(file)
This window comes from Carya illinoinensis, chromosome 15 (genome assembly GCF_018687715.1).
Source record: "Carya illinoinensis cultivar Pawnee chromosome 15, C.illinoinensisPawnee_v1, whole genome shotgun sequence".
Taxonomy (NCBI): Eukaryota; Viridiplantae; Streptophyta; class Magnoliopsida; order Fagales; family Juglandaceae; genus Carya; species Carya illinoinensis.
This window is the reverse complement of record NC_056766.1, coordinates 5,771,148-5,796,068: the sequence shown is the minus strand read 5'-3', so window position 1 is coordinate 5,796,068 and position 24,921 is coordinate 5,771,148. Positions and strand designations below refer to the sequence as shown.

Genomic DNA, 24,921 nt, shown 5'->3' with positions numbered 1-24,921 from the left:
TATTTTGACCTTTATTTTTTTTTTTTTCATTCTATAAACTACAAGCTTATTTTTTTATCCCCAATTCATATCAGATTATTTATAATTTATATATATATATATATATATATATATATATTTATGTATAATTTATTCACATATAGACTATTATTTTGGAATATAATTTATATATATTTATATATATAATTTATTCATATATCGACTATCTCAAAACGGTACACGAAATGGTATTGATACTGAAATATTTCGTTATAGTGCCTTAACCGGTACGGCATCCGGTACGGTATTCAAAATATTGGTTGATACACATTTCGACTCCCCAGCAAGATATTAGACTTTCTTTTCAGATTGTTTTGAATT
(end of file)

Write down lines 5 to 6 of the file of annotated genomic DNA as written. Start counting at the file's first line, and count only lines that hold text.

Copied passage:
Genomic DNA, 24,921 nt, shown 5'->3' with positions numbered 1-24,921 from the left:
TATTTTGACCTTTATTTTTTTTTTTTTCATTCTATAAACTACAAGCTTATTTTTTTATCCCCAATTCATATCAGATTATTTATAATTTATATATATATATATATATATATATATATATTTATGTATAATTTATTCACATATAGACTATTATTTTGGAATATAATTTATATATATTTATATATATAATTTATTCATATATCGACTATCTCAAAACGGTACACGAAATGGTATTGATACTGAAATATTTCGTTATAGTGCCTTAACCGGTACGGCATCCGGTACGGTATTCAAAATATTGGTTGATACACATTTCGACTCCCCAGCAAGATATTAGACTTTCTTTTCAGATTGTTTTGAATT